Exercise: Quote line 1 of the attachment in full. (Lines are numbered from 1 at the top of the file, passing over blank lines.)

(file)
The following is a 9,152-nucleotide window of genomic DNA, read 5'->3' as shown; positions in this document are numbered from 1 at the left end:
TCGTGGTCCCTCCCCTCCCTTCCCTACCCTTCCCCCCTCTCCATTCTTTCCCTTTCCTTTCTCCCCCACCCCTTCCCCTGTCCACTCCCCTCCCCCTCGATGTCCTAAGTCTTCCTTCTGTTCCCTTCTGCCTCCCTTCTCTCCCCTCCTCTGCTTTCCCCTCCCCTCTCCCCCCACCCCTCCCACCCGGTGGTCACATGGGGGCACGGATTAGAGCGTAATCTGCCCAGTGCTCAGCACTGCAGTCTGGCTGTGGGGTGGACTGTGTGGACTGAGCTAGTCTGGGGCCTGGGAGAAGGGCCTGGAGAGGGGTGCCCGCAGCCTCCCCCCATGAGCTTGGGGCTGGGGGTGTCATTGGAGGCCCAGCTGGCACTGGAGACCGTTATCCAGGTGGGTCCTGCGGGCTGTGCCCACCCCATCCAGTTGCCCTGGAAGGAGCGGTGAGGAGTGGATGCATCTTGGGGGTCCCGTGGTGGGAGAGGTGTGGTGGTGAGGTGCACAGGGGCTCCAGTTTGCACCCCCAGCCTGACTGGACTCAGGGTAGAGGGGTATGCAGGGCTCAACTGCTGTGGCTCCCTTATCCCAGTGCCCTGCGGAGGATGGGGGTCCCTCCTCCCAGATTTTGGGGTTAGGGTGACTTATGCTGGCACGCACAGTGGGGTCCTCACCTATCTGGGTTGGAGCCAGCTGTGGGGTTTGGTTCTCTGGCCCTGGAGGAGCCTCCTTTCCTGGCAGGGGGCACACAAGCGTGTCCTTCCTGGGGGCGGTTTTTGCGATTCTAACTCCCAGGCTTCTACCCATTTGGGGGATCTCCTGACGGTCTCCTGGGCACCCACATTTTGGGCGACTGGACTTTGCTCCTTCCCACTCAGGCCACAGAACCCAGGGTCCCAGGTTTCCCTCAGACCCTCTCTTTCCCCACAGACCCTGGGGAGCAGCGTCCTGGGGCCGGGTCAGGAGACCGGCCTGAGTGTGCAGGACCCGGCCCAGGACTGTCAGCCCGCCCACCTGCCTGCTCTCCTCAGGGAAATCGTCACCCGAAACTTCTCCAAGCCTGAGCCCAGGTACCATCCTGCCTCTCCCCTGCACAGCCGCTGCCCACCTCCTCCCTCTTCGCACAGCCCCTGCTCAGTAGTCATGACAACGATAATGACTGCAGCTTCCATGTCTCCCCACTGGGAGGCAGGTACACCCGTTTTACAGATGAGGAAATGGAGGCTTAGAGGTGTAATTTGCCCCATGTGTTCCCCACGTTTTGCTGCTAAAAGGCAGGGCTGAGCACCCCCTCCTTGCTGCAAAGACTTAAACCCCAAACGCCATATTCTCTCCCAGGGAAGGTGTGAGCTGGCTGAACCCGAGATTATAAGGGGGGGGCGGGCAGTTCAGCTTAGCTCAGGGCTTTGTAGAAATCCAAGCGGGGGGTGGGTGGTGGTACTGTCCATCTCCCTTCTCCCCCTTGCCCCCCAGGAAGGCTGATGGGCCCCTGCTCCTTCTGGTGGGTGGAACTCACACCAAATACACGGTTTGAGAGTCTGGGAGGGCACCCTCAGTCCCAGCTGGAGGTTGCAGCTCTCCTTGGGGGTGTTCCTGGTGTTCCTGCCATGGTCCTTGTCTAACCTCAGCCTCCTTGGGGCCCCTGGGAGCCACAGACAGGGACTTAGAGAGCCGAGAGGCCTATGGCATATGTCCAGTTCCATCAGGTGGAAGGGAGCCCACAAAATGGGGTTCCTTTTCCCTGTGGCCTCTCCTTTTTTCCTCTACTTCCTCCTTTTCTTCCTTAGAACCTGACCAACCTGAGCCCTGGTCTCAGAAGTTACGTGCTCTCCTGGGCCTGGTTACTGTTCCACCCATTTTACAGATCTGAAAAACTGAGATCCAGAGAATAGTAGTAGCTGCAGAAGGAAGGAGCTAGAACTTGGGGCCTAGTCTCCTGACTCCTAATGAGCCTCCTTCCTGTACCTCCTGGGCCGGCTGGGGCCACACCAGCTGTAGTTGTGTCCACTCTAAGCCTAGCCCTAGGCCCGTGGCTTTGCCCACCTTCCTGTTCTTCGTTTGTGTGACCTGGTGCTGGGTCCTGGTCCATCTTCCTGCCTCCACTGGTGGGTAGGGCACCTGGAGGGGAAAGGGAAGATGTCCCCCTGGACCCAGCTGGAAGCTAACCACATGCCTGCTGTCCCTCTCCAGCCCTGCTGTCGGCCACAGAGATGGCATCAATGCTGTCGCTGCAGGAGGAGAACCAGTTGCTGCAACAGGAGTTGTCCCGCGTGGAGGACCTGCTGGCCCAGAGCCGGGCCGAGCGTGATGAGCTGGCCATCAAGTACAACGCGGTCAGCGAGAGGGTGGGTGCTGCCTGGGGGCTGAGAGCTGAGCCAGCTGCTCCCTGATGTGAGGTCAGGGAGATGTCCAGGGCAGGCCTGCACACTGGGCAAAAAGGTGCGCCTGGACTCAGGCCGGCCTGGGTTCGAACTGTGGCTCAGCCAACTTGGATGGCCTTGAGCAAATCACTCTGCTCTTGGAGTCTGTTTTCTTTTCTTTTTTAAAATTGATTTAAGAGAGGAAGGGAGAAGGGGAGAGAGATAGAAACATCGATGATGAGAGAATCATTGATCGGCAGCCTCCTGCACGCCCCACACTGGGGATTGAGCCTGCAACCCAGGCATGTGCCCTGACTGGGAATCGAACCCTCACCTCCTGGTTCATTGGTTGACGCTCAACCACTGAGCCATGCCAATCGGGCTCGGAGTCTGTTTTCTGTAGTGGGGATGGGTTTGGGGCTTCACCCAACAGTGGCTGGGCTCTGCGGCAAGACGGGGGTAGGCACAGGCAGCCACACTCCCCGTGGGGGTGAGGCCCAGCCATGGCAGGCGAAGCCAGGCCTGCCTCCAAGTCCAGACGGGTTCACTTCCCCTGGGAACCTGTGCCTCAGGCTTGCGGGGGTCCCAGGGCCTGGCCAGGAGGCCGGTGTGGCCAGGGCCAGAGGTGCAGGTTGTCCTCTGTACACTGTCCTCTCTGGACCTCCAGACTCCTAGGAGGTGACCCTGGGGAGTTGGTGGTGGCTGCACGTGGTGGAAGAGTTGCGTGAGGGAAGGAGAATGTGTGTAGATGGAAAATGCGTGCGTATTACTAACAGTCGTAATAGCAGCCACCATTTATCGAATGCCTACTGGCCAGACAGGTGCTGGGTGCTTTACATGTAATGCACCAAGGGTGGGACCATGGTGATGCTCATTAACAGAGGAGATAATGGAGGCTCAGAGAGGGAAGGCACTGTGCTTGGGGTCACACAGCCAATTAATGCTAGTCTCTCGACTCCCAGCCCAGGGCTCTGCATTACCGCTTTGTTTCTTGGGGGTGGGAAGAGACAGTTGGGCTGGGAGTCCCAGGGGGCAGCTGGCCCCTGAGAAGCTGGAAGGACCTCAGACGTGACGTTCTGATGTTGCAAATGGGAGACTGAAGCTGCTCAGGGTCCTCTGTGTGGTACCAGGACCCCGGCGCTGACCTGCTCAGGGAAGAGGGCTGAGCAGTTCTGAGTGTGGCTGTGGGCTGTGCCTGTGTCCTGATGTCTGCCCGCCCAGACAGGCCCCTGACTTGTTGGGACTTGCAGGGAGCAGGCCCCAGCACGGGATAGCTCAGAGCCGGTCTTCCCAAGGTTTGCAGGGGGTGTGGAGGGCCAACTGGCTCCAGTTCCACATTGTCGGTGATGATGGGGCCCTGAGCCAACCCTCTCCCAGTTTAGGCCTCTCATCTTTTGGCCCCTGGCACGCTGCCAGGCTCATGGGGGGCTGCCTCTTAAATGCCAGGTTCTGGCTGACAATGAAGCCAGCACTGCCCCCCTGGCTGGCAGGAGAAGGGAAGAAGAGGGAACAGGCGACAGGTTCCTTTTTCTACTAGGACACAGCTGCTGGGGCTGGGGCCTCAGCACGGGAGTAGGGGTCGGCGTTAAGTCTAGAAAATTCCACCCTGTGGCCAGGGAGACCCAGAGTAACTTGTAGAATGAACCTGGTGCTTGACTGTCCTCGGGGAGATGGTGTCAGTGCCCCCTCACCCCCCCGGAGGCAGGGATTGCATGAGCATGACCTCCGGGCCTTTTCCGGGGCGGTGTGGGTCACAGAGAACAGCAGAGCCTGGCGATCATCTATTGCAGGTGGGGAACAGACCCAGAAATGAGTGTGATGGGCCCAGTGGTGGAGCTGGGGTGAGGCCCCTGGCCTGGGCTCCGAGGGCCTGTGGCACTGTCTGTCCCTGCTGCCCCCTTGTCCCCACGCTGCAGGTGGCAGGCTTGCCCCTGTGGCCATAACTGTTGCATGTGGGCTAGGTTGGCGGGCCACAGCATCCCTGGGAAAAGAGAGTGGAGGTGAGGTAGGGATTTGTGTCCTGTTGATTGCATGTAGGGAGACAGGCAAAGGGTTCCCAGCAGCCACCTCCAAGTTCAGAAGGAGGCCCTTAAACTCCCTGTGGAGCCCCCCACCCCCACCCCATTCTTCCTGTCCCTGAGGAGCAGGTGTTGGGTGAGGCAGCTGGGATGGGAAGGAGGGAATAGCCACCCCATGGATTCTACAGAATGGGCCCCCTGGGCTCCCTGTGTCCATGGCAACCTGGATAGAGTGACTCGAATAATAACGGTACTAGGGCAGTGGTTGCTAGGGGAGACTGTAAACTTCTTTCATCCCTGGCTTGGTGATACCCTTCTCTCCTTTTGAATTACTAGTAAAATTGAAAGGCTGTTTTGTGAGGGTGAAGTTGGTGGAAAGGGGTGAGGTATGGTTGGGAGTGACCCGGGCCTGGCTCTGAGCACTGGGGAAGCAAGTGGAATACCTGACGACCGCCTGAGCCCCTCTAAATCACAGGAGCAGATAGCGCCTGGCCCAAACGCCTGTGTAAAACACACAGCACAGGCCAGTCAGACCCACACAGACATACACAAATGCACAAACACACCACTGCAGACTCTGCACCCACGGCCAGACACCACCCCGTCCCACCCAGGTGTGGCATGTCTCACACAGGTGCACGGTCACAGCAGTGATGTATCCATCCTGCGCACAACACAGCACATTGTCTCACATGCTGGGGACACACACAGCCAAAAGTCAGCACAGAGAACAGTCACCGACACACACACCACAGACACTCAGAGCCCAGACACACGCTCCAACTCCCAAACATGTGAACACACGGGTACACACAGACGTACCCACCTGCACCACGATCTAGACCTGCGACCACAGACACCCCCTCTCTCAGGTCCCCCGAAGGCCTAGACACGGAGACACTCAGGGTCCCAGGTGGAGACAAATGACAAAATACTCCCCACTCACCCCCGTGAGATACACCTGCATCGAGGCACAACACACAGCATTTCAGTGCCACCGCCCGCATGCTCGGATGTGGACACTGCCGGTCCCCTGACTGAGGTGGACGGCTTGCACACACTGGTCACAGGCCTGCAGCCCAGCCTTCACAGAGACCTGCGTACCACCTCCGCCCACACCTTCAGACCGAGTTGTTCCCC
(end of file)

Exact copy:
The following is a 9,152-nucleotide window of genomic DNA, read 5'->3' as shown; positions in this document are numbered from 1 at the left end: